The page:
Frozen Chester Lake with dog on the ice.
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My Berner Bella and I standing on the frozen Chester Lake in December.

The Chester Lake Snowshoe Trail

Snowshoe sign enroute to Chester Lake
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The snowshoe trail is well marked.

Location: Spray Valley Provincial Park
Distance: 8 kilometres out and back
Difficulty: Easy
Elevation: 315 metre gain
Time: 3 – 4 hours
Dog-friendly: Yes
Features: The Chester Lake hike begins in the forest and eventually opens up to stunning Rocky Mountain scenery. At the end, you’ll find the marvelous Chester Lake waiting to greet you.

Finding Chester Lake Trailhead

The Smith-Dorrien Trail
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The Smith Dorrien Trail (Highway 742) is very scenic.

Finding the trailhead for Chester Lake is really quite easy. The drive takes about two-hours from Calgary, going west on the Trans Canada and taking the Kananaskis exit to go down Highway 40. After that, you’ll head up the Smith Dorrien Trail (Highway 742) to find the Chester Lake parking area on the right hand side. More specifically, the parking area is just past the Ranger Creek Day-Use Area. Side note: after a long drive, it’s always nice to know toilets are waiting at the trailhead.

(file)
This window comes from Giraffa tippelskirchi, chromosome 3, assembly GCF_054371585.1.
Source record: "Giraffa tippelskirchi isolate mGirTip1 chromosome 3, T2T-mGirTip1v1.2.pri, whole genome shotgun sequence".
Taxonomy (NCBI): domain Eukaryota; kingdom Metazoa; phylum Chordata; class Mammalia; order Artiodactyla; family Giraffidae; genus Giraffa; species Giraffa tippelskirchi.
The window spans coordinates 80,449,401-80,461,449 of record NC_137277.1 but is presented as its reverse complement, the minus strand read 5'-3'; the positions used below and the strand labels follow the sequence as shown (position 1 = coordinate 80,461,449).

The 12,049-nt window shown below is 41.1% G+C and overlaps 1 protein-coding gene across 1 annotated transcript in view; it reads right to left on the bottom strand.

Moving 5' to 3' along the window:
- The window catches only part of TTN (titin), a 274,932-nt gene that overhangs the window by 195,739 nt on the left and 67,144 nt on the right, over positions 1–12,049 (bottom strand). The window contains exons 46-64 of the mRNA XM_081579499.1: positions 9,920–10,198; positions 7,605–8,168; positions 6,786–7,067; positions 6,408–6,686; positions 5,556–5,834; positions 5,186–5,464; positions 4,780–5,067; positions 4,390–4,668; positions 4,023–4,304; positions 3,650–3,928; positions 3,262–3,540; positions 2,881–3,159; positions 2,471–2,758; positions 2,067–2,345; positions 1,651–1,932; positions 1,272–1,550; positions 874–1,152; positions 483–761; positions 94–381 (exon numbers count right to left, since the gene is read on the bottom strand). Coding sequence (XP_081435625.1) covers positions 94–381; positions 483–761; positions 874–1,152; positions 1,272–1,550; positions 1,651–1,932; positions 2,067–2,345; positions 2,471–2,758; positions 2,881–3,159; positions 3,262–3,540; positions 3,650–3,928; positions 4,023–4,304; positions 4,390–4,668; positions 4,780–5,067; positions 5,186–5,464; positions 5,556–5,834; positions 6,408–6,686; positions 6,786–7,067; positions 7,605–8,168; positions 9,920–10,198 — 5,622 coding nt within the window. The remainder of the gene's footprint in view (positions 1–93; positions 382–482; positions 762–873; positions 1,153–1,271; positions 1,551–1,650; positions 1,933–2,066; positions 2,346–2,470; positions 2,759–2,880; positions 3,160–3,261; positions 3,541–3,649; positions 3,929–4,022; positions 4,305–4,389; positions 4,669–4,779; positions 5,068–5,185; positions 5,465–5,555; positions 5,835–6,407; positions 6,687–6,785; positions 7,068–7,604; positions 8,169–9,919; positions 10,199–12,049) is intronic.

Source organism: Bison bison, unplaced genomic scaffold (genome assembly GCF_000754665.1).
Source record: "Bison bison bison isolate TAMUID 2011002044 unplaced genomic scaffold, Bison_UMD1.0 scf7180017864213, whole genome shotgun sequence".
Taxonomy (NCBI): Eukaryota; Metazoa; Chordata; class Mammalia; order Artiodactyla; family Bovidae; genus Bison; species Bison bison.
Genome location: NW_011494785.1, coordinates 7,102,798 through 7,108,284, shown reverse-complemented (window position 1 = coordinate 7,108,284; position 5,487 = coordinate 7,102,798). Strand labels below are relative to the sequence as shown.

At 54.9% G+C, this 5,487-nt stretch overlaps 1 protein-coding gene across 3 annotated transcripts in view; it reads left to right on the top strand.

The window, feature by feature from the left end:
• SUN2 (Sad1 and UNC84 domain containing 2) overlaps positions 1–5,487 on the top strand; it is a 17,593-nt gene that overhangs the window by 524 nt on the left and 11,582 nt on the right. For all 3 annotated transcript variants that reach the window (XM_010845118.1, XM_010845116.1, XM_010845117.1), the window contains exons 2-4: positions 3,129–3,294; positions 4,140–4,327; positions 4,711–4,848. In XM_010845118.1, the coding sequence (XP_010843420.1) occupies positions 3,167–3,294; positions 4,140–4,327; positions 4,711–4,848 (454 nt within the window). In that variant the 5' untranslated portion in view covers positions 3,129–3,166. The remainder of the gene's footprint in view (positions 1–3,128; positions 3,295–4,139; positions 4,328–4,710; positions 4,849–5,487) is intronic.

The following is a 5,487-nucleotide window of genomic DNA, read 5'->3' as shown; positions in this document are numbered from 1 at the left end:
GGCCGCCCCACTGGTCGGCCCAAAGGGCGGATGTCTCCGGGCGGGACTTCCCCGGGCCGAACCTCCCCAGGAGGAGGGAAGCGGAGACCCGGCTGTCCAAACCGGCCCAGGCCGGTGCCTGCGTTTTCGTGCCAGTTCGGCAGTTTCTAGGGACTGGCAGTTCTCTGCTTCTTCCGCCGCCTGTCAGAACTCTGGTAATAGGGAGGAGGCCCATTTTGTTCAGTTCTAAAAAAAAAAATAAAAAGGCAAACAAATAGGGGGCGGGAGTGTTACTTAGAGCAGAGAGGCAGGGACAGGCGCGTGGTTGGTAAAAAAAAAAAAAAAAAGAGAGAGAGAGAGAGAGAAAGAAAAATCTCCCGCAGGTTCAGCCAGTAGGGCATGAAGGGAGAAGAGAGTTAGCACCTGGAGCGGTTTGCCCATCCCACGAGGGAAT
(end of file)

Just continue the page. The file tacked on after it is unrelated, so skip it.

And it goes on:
As I mentioned, the trip took 2 hours, but it’s a beautiful drive in the winter. However, I’d recommend AWD/4WD when the weather rolls in. Our Subaru Outback managed fairly well, but a two-wheel drive might find it difficult.

Read more: Hiking the Loop Around Upper Kananaskis Lake, Peter Lougheed Provincial Park

The view from the Smith Dorrien highway
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Mountain views abound on Highway 742.
Washrooms at the Chester Lake trailhead
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Washrooms at Chester Lake parking lot.

Hiking in a Winter Wonderland

Signs on the Chester Lake trail
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Hikers should stick to the packed down snowshoe trail.